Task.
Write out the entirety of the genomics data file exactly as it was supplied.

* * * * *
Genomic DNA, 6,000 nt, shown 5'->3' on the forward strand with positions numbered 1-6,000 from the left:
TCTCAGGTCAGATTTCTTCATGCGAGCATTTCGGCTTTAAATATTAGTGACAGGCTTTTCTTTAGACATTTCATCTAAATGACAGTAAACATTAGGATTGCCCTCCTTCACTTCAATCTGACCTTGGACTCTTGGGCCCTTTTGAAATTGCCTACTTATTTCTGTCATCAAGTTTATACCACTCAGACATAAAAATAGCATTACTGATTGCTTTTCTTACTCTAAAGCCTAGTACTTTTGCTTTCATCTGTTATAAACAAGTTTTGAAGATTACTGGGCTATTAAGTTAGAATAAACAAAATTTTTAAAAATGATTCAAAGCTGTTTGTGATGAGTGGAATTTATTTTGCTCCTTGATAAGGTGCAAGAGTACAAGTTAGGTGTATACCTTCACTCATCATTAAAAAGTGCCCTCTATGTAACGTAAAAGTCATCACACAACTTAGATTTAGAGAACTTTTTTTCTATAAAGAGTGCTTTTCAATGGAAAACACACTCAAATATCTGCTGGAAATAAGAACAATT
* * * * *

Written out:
Genomic DNA, 6,000 nt, shown 5'->3' on the forward strand with positions numbered 1-6,000 from the left:
TCTCAGGTCAGATTTCTTCATGCGAGCATTTCGGCTTTAAATATTAGTGACAGGCTTTTCTTTAGACATTTCATCTAAATGACAGTAAACATTAGGATTGCCCTCCTTCACTTCAATCTGACCTTGGACTCTTGGGCCCTTTTGAAATTGCCTACTTATTTCTGTCATCAAGTTTATACCACTCAGACATAAAAATAGCATTACTGATTGCTTTTCTTACTCTAAAGCCTAGTACTTTTGCTTTCATCTGTTATAAACAAGTTTTGAAGATTACTGGGCTATTAAGTTAGAATAAACAAAATTTTTAAAAATGATTCAAAGCTGTTTGTGATGAGTGGAATTTATTTTGCTCCTTGATAAGGTGCAAGAGTACAAGTTAGGTGTATACCTTCACTCATCATTAAAAAGTGCCCTCTATGTAACGTAAAAGTCATCACACAACTTAGATTTAGAGAACTTTTTTTCTATAAAGAGTGCTTTTCAATGGAAAACACACTCAAATATCTGCTGGAAATAAGAACAATT